In yesterday’s post about Finding the planner that suits your needs, I promised to discuss what kind of a planner works for me. Before I outline the components of my planner, I want to point out that most of us have multiple planners we use every day, both digital and paper-based. On my iPhone and iPad, I use a calendar app that keeps track of personal appointments, birthdays, holidays and vacations. I utilize a contacts app that is my personal-and-business telephone and address directory. On my computer, I keep a folder with Web links I have researched. In the same location, I maintain an inventory of products for sale, as well as a list of items waiting to be crafted. All of this information is backed up in a combination of places: the cloud, a portable hard drive, and flash drives. And all of these items are planners of a sort.
Because it’s so easy and convenient to compile and track information digitally—and to make a back-up copy of it—it’s not necessary to duplicate the same data in a paper-based planner, unless you desire portability. You may find yourself wondering, if you use a paper planner, whether you’re a dinosaur. Certainly that is how LeAnn Frobom of Pasque Flower Ponderings felt when she showed her pocket calendar to her employer.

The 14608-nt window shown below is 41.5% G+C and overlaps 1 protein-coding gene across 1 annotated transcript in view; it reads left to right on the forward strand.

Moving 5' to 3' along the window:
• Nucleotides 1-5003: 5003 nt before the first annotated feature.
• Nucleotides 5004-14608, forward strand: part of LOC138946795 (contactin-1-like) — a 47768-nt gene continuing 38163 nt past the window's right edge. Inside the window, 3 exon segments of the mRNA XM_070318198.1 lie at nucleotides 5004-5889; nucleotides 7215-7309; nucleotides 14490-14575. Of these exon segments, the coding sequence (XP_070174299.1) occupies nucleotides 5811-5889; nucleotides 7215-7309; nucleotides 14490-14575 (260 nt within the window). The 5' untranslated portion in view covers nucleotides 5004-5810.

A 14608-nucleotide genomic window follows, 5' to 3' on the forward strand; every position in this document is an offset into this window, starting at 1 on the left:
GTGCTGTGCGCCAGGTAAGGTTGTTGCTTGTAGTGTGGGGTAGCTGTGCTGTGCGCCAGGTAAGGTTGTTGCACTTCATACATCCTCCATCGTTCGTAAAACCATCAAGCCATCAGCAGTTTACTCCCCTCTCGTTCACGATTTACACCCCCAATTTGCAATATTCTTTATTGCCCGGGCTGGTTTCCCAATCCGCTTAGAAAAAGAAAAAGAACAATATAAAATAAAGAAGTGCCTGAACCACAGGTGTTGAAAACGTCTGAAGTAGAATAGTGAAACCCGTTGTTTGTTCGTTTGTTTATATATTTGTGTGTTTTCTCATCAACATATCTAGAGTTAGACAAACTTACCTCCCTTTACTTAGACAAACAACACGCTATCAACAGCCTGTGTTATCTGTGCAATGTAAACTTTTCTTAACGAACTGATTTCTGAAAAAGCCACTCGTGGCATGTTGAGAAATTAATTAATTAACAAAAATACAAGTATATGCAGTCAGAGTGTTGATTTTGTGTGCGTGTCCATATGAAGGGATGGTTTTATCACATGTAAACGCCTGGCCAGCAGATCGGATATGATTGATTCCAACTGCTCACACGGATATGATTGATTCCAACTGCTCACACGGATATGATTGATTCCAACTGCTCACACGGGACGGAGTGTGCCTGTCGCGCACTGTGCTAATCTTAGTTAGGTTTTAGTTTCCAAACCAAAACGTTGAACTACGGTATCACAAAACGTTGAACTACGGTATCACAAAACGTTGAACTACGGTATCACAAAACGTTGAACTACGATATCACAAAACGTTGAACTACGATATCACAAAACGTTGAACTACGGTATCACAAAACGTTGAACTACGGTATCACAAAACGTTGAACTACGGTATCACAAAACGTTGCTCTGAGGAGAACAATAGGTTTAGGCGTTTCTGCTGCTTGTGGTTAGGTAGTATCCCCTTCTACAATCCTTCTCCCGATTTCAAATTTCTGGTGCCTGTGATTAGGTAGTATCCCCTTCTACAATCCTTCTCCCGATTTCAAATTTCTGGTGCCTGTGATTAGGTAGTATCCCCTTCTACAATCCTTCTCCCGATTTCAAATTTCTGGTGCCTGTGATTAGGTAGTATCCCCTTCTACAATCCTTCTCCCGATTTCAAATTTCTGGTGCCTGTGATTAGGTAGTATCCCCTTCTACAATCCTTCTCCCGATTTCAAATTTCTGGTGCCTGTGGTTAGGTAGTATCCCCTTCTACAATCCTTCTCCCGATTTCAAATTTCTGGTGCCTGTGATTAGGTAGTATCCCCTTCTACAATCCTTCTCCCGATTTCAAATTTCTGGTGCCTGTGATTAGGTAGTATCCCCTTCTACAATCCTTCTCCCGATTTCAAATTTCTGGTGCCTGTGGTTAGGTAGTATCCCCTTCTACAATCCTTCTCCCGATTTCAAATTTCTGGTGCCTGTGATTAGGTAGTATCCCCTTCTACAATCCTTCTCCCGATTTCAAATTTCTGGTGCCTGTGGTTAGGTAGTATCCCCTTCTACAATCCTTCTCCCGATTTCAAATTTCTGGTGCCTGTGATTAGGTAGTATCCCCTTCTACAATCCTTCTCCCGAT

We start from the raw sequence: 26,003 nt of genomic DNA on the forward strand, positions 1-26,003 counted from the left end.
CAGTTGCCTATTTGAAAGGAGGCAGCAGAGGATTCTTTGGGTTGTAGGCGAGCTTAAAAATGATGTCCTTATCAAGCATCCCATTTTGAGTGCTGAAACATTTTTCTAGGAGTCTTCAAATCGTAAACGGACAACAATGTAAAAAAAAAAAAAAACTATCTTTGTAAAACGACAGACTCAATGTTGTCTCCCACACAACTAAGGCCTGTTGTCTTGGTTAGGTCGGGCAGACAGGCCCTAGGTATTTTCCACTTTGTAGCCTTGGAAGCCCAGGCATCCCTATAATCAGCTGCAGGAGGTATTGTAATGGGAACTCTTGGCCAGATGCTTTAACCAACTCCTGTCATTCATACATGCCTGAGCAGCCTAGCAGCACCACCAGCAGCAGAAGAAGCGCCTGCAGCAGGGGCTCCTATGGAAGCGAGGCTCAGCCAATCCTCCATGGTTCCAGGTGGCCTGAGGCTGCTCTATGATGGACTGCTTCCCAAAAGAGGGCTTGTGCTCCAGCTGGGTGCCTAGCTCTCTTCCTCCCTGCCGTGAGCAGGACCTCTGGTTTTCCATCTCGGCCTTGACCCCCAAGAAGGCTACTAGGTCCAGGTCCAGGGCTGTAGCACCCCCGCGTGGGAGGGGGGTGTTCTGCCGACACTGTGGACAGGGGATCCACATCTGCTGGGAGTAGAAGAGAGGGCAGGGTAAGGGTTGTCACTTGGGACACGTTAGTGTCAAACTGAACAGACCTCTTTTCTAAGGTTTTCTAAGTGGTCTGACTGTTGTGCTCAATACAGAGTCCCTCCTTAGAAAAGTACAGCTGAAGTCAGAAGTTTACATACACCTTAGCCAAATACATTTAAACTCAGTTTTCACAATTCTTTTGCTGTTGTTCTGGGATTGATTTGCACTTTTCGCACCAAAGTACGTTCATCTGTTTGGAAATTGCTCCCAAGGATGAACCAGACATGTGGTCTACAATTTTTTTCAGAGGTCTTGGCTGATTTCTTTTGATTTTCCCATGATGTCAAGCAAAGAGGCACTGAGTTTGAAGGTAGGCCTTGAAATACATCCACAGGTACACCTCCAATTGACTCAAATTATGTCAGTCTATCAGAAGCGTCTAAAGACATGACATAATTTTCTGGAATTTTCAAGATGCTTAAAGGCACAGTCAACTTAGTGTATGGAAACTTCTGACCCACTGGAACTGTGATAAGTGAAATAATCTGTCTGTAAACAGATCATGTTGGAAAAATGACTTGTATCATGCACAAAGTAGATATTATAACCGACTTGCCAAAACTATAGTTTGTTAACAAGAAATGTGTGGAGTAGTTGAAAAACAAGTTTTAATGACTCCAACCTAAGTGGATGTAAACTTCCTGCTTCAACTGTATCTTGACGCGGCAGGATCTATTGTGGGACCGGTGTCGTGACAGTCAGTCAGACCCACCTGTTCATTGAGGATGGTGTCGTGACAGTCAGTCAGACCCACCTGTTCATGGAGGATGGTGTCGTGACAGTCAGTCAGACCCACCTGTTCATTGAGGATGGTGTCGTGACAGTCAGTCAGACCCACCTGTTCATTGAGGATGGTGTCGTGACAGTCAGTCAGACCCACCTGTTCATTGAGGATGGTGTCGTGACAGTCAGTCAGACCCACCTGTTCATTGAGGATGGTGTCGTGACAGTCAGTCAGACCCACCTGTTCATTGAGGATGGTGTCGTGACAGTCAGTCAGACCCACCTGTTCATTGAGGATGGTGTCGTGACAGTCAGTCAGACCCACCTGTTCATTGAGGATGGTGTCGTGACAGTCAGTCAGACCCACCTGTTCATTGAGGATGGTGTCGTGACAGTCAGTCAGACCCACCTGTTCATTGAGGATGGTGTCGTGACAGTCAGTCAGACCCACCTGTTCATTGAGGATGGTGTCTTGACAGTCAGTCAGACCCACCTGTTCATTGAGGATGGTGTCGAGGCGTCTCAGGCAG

“I don’t need something that big anymore,” says LeAnn, “so I usually just carry a pocket calendar which has some extra NOTES pages these days. My young boss laughed when I pulled it out one day. (He’s gone 100% digital.) He said his mom still uses a planner, too.”
On the other hand, if you scan the listings of planners, calendars, address books and other types of planners on Etsy, you’ll see thousands of listings that suggest pen-and-paper planners aren’t going away anytime soon.
According to Charlie Gilken of Productive Flourishing in his post, Using Paper to Scaffold Your Productive Motion, he uses physical notebooks to structure fluid forward movement toward a goal, rather than just moving toward the goal itself.
“For me,” says Charlie, “nothing beats the fluidness and simplicity of paper for charting, planning, and capturing. Everyday [sic], I write down what I need to do and draw (DRAW!) a daily planner (or use my own if I have one printed). That planner becomes my dashboard for the day and this takes me about ten minutes to do.”